Republican will run against Probst

Mike Appel seeks House seat to fight regulation, CRC

By Stevie Mathieu, Columbian assistant metro editor

Published:

 
photoMike Appel
photoTim Probst

A Republican who opposes tolls and light rail on the proposed new Interstate 5 bridge over the Columbia River will challenge Rep. Tim Probst, D-Vancouver, in this year’s election.

Mike Appel, 51, said he is running for state representative because he wants to see a shift of leadership in Olympia. “We’re having freedoms taken away from us,” he said. “There’s greater and greater regulation and higher taxes.”

Appel ran unsuccessfully for Clark County treasurer in 2010. He was defeated by Doug Lasher, who is serving his eighth four-year term.

If elected to the state Legislature, Appel said, he would work to roll back the regulations he believes are unnecessary and harmful to businesses.

He also said that instead of replacing the I-5 bridge over the Columbia River, the existing bridge should be retrofitted to last another 50 years. One or two more bridges should be built across the river, too, he said.

“You look at Portland,” Appel said. “How many bridges do they have across their city to take care of the needs of the city? And we’re talking about an interstate corridor here.”

He said light rail between Portland and Vancouver would allow gang members to easily commute to Washington, and that he believes most people do not want light rail on the Columbia River Crossing.

Appel works as a purchasing agent at Service Partner Supply, an insulation and exterior finishes distributor. There, he finds products to meet the needs of customers and negotiates on their prices with vendors. Prior to that, he worked as a manager for Montgomery Ward.

Appel criticized Probst for voting in favor of legislation to allow same-sex couples to marry, and said Washington voters should get the final say on the matter.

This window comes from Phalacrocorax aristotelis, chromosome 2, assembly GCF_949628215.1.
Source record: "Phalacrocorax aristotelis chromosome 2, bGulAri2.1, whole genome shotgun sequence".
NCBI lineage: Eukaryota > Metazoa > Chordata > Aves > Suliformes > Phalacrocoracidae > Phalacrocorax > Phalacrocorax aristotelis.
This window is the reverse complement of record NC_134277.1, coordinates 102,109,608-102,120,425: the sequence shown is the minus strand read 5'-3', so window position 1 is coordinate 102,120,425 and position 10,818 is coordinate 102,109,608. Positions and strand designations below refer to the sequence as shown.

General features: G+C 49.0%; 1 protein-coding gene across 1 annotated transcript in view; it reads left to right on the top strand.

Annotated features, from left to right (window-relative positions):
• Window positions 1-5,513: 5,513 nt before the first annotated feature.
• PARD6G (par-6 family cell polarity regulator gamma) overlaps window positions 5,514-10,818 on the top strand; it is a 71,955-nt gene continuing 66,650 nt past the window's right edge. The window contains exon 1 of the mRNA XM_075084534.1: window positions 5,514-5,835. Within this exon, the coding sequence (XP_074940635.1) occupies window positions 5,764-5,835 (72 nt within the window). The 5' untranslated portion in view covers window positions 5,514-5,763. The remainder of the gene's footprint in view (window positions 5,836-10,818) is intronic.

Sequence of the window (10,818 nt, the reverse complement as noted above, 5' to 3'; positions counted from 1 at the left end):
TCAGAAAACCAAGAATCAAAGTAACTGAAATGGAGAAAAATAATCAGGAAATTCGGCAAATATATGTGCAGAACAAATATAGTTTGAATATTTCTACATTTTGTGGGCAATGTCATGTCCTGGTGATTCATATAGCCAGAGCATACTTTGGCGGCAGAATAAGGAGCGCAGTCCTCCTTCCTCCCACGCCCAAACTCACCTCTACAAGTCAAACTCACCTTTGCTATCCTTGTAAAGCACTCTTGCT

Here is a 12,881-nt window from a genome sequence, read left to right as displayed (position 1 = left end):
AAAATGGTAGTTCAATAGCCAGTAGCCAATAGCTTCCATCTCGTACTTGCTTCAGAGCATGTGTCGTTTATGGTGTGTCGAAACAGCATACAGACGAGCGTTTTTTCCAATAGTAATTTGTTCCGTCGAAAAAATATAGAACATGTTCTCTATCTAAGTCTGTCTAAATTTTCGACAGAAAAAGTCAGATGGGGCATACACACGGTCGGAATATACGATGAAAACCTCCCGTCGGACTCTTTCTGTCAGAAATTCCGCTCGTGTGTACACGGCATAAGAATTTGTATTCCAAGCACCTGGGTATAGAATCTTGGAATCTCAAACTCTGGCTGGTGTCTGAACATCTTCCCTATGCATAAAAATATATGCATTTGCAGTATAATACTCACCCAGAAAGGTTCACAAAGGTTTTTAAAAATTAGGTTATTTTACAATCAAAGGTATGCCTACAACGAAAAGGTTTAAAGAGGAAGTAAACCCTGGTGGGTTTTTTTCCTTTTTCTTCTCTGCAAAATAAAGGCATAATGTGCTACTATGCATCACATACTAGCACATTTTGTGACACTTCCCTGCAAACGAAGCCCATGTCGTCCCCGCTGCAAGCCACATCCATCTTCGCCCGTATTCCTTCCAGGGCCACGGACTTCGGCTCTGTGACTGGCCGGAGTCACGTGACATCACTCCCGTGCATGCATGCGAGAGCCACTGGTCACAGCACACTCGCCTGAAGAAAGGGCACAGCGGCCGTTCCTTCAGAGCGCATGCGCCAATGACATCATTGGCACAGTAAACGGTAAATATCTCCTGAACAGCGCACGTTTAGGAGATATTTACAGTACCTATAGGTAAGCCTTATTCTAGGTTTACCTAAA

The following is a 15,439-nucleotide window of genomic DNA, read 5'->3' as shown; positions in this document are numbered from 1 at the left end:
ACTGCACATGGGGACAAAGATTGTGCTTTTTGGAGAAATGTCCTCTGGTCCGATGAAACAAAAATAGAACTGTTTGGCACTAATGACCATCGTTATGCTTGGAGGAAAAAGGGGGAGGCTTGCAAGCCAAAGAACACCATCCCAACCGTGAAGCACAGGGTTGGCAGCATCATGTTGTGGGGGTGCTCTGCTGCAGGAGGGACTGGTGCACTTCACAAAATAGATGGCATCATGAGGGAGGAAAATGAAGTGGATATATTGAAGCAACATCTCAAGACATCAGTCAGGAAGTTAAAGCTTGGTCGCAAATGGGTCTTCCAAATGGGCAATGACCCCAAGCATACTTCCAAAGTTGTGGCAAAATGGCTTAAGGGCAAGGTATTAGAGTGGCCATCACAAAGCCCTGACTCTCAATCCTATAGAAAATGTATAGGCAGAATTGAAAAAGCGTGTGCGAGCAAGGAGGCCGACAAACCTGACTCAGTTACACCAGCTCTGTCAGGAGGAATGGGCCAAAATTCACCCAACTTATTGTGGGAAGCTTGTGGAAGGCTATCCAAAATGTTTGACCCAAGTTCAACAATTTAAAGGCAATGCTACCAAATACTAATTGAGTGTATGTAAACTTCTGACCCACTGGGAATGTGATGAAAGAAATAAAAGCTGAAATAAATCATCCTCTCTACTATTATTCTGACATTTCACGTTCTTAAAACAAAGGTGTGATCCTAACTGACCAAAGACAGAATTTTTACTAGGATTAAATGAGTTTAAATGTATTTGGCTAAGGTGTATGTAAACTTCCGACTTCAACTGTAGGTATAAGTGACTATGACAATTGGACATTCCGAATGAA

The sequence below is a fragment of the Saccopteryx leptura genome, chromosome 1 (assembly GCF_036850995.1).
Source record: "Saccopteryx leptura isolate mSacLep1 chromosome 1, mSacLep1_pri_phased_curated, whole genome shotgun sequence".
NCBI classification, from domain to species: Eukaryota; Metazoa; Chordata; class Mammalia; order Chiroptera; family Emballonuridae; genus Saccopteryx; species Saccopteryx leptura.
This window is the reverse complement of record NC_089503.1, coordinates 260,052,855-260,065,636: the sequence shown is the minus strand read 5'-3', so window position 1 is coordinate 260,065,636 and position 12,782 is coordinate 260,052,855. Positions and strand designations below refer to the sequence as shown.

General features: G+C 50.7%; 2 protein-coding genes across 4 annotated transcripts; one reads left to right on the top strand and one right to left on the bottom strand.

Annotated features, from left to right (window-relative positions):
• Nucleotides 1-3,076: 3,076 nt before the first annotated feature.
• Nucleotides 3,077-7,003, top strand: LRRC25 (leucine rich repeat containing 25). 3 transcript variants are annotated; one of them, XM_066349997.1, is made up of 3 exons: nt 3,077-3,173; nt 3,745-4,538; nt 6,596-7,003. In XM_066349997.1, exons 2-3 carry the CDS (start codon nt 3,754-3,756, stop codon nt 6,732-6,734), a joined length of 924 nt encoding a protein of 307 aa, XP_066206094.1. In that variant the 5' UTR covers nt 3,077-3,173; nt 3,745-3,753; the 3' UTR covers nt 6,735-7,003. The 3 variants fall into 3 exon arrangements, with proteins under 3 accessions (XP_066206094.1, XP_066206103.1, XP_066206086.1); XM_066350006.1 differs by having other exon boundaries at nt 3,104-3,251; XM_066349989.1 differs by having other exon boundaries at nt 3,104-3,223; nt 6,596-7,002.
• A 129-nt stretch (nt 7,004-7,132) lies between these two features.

“The Democratic Party has had almost complete control over our state for almost 30 years,” Appel said. “I feel that the Democratic Party has been trying to socially engineer the people of Washington for far too long, culminating in the gay marriage legislation that just passed.”

Democrats have often had control of the Legislature during the past 30 years, although Republicans held a majority in the Senate 1988 through 1992, in 1997, 2003 and 2004, according to state Legislature records. Republicans held a majority in the House in 1995 through 1998, and they were tied with Democrats 49-49 from 1999 to 2001. A Republican governor has not served the state since 1985.

Appel lives in Vancouver with his wife, Lynda Appel, a school bus driver with Evergreen Public Schools. The couple have two adult children.

Mike Appel has a bachelor’s degree in history from California State University at Chico.

House members earn $42,106.08 plus $90 a day when on state business.

Stevie Mathieu: 360-735-4523; http://twitter.com/col_politics;http://facebook.com/reportermathieu;stevie.mathieu@columbian.com.